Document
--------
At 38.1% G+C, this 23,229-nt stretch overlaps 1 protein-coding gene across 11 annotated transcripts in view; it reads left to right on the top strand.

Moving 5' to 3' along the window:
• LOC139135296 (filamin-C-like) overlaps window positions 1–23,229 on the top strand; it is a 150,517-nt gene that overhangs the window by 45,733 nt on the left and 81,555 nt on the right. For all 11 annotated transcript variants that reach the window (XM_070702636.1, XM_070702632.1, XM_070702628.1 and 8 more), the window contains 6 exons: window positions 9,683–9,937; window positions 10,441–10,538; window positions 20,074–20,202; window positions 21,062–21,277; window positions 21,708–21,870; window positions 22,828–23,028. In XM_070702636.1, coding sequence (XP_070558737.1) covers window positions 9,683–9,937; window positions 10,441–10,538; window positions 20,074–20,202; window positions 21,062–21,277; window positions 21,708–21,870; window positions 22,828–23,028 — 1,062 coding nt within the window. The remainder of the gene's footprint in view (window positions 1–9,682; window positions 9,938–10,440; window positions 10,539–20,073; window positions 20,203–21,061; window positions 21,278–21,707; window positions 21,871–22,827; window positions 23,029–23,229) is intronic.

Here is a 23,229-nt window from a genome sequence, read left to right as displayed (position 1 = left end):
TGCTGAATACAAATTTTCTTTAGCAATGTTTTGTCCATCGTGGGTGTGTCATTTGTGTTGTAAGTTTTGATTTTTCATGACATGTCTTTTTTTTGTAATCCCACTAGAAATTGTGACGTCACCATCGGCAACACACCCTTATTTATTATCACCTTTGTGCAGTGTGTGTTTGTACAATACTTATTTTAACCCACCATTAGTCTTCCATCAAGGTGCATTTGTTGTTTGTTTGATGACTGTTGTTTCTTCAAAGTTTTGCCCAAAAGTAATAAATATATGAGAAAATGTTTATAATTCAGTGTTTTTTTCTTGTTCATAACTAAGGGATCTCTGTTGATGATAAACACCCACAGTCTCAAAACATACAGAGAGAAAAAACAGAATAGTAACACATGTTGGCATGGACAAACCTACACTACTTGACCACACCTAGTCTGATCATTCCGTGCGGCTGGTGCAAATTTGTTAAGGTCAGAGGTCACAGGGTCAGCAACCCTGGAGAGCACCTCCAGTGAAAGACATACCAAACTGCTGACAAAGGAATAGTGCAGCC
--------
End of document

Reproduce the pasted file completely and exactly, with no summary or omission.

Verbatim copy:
At 38.1% G+C, this 23,229-nt stretch overlaps 1 protein-coding gene across 11 annotated transcripts in view; it reads left to right on the top strand.

Moving 5' to 3' along the window:
• LOC139135296 (filamin-C-like) overlaps window positions 1–23,229 on the top strand; it is a 150,517-nt gene that overhangs the window by 45,733 nt on the left and 81,555 nt on the right. For all 11 annotated transcript variants that reach the window (XM_070702636.1, XM_070702632.1, XM_070702628.1 and 8 more), the window contains 6 exons: window positions 9,683–9,937; window positions 10,441–10,538; window positions 20,074–20,202; window positions 21,062–21,277; window positions 21,708–21,870; window positions 22,828–23,028. In XM_070702636.1, coding sequence (XP_070558737.1) covers window positions 9,683–9,937; window positions 10,441–10,538; window positions 20,074–20,202; window positions 21,062–21,277; window positions 21,708–21,870; window positions 22,828–23,028 — 1,062 coding nt within the window. The remainder of the gene's footprint in view (window positions 1–9,682; window positions 9,938–10,440; window positions 10,539–20,073; window positions 20,203–21,061; window positions 21,278–21,707; window positions 21,871–22,827; window positions 23,029–23,229) is intronic.

Here is a 23,229-nt window from a genome sequence, read left to right as displayed (position 1 = left end):
TGCTGAATACAAATTTTCTTTAGCAATGTTTTGTCCATCGTGGGTGTGTCATTTGTGTTGTAAGTTTTGATTTTTCATGACATGTCTTTTTTTTGTAATCCCACTAGAAATTGTGACGTCACCATCGGCAACACACCCTTATTTATTATCACCTTTGTGCAGTGTGTGTTTGTACAATACTTATTTTAACCCACCATTAGTCTTCCATCAAGGTGCATTTGTTGTTTGTTTGATGACTGTTGTTTCTTCAAAGTTTTGCCCAAAAGTAATAAATATATGAGAAAATGTTTATAATTCAGTGTTTTTTTCTTGTTCATAACTAAGGGATCTCTGTTGATGATAAACACCCACAGTCTCAAAACATACAGAGAGAAAAAACAGAATAGTAACACATGTTGGCATGGACAAACCTACACTACTTGACCACACCTAGTCTGATCATTCCGTGCGGCTGGTGCAAATTTGTTAAGGTCAGAGGTCACAGGGTCAGCAACCCTGGAGAGCACCTCCAGTGAAAGACATACCAAACTGCTGACAAAGGAATAGTGCAGCC